At the press conference, Rose said the true intent of GBRA, SAWS, and SARA was “to take as much water from the Victoria area as they can … unless the community unites to oppose this diversion application, this water will be taken away and never seen again in this part of Texas.”

West dismisses the opponents as “a handful of folks down there who want to stand in the way of millions of people who need water.” He chalks up the opposition to the pipeline to a combination of the property rights stigma, distrust of government including local groundwater districts, a dislike of San Antonio, the NIMBY syndrome (Not In My Backyard), and a generational split between younger people interested in their water rights and an old crowd that isn’t.

Jones vows to keep the pressure on.

“They’ll start building in four years,” Jones says. “We want them to slow down. It’s not what you can see. It’s what you can’t see. We’ve got some fuzzy math going on down here.”

Art Dohmann

Balancing the impact of exporting groundwater with the expense of desalinization concerns Art Dohmann, head of the Goliad Groundwater District. (Photo by Mark Greenberg)

Ecology, livelihoods threatened

On April 15, about 100 people, including Texas Congressman Ron Paul, filled the gallery of a federal district courtroom in downtown Victoria to discuss flooding in the Guadalupe delta, where the Guadalupe River meets the San Antonio River below Victoria on its last 50 miles to San Antonio Bay and the Gulf Coast.

The subject of the meeting, largely forgotten in the fuss over the GBRA’s pipeline proposal, was the GBRA’s stewardship of the river. It is an extremely important issue to the owners of more than 25,000 acres in Victoria County that have been flooded for nine straight months, rendering the property worthless. The long stretch of inundation is largely attributed to the record floods in 1998 and 2002, but anecdotal evidence indicates flooding has become more frequent over the past half-century.

Some pointed fingers to diversion dams and historic logjams in the river that have never been dislodged. The dams, initially built in the ’30s and ’40s to irrigate rice fields, are maintained by the GBRA and Texas Parks & Wildlife. Although rice farming is no longer sustainable without heavy federal subsidies, the dams continue to divert river water to a Union Carbide plant. Critics, including the landowners, contend the diversion not only causes more flooding upstream, but reduces freshwater flow into the river delta which functions as a critical aquatic nursery for coastal wildlife, shrimp and fish. The lack of fresh water is killing the bay and ruining livelihoods.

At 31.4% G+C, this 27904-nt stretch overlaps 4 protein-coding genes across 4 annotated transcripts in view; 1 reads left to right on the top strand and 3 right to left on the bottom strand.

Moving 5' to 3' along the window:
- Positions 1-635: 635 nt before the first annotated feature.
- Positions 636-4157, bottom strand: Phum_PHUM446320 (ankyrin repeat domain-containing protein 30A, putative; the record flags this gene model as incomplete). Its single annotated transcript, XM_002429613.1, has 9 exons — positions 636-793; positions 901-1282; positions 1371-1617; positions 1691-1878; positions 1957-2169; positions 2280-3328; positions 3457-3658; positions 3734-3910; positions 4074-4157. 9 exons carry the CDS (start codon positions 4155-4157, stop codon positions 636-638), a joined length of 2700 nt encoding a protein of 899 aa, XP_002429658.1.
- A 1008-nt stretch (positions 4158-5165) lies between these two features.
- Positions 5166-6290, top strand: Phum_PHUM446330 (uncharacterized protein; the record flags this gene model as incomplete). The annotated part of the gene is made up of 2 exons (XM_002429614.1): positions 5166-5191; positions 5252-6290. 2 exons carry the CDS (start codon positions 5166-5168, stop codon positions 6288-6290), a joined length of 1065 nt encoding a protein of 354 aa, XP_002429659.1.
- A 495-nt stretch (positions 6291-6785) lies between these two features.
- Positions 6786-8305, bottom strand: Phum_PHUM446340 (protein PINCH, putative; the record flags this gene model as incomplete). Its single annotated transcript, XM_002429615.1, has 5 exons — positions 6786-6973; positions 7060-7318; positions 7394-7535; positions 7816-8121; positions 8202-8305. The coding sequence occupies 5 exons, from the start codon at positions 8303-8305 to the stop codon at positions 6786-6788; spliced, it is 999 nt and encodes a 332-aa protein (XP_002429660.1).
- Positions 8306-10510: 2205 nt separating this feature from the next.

The GBRA’s Bill West observed the delta has been changing course and wandering for centuries, adding “And it will continue to meander for millions of years.”

The critics contended otherwise. If GBRA can’t steward this part of the river, why believe its promises about the pipeline, which sounds more like a pipe dream?

A broad range of water interests were represented among the 70 invitees to a closed session – landowners, seven of the nine GBRA directors, representatives from the Texas Water Development Board, Texas Commission for Environmental Quality, Texas Parks & Wildlife, county judges, shrimpers, the Army Corps of Engineers, and Ken Schustereit, the water activist who led the defeat of a groundwater district for Victoria.

“We realized this was far bigger than the ranches. It impacts the economy and the ecology. We started hearing from farmers and other ranchers. We’re hearing from all kinds of people.”
– Bill Jones

Using graphs and slides, Bill West presented a history of engineering and water flow on the lower part of the river, revealing an ugly truth: What often solves problems upstream exacerbates them downstream. This is a tough river to steward, especially above the delta. “It doesn’t take much of a flood event to have the river go out of its banks at several locations,” West explained.

John and Sue Gibbs were given time to make a presentation too. Sue Gibbs acknowledged the havoc that nature can wreak. “But we’ve reached a point where continuous flooding is no longer a natural occurrence. A nine-month flood is not a natural occurrence.”

The Gibbs’ once fertile cropland now attracts alligators. “Some of you have been told the land we live on is worthless swampland,” Gibbs said. “It’s beautiful land – far from being worthless and worthy of being saved.